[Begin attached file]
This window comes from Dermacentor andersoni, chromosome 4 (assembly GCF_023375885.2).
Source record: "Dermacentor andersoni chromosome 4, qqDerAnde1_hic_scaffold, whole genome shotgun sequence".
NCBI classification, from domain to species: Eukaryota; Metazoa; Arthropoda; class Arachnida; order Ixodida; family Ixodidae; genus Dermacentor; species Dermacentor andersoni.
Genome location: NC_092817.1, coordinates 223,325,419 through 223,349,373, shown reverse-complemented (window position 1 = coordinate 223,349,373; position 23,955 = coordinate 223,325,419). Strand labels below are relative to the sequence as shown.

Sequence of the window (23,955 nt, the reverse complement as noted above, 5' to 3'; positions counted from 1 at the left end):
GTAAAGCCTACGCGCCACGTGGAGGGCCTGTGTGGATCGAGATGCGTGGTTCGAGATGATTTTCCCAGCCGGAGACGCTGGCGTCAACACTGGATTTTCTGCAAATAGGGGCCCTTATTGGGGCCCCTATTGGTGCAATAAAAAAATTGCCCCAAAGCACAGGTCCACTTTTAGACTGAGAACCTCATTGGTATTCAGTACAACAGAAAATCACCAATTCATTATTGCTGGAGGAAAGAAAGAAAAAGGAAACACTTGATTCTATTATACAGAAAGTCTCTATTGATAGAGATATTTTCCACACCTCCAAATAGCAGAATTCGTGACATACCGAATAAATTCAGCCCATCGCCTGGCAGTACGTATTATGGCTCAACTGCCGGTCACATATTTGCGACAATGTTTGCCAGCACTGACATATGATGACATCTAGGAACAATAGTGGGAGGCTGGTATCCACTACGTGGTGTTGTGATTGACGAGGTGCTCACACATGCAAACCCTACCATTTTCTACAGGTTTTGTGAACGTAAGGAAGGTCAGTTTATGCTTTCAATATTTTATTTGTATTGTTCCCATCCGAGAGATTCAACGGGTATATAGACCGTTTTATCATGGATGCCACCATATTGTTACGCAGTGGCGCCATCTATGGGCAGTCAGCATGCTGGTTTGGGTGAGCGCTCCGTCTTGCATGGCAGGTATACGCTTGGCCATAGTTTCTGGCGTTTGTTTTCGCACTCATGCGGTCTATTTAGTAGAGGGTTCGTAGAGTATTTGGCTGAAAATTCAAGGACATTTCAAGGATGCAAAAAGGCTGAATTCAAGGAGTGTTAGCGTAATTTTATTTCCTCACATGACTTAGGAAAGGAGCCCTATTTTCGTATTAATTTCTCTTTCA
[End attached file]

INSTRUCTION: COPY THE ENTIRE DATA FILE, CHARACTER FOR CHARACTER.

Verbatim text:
This window comes from Dermacentor andersoni, chromosome 4 (assembly GCF_023375885.2).
Source record: "Dermacentor andersoni chromosome 4, qqDerAnde1_hic_scaffold, whole genome shotgun sequence".
NCBI classification, from domain to species: Eukaryota; Metazoa; Arthropoda; class Arachnida; order Ixodida; family Ixodidae; genus Dermacentor; species Dermacentor andersoni.
Genome location: NC_092817.1, coordinates 223,325,419 through 223,349,373, shown reverse-complemented (window position 1 = coordinate 223,349,373; position 23,955 = coordinate 223,325,419). Strand labels below are relative to the sequence as shown.

Sequence of the window (23,955 nt, the reverse complement as noted above, 5' to 3'; positions counted from 1 at the left end):
GTAAAGCCTACGCGCCACGTGGAGGGCCTGTGTGGATCGAGATGCGTGGTTCGAGATGATTTTCCCAGCCGGAGACGCTGGCGTCAACACTGGATTTTCTGCAAATAGGGGCCCTTATTGGGGCCCCTATTGGTGCAATAAAAAAATTGCCCCAAAGCACAGGTCCACTTTTAGACTGAGAACCTCATTGGTATTCAGTACAACAGAAAATCACCAATTCATTATTGCTGGAGGAAAGAAAGAAAAAGGAAACACTTGATTCTATTATACAGAAAGTCTCTATTGATAGAGATATTTTCCACACCTCCAAATAGCAGAATTCGTGACATACCGAATAAATTCAGCCCATCGCCTGGCAGTACGTATTATGGCTCAACTGCCGGTCACATATTTGCGACAATGTTTGCCAGCACTGACATATGATGACATCTAGGAACAATAGTGGGAGGCTGGTATCCACTACGTGGTGTTGTGATTGACGAGGTGCTCACACATGCAAACCCTACCATTTTCTACAGGTTTTGTGAACGTAAGGAAGGTCAGTTTATGCTTTCAATATTTTATTTGTATTGTTCCCATCCGAGAGATTCAACGGGTATATAGACCGTTTTATCATGGATGCCACCATATTGTTACGCAGTGGCGCCATCTATGGGCAGTCAGCATGCTGGTTTGGGTGAGCGCTCCGTCTTGCATGGCAGGTATACGCTTGGCCATAGTTTCTGGCGTTTGTTTTCGCACTCATGCGGTCTATTTAGTAGAGGGTTCGTAGAGTATTTGGCTGAAAATTCAAGGACATTTCAAGGATGCAAAAAGGCTGAATTCAAGGAGTGTTAGCGTAATTTTATTTCCTCACATGACTTAGGAAAGGAGCCCTATTTTCGTATTAATTTCTCTTTCA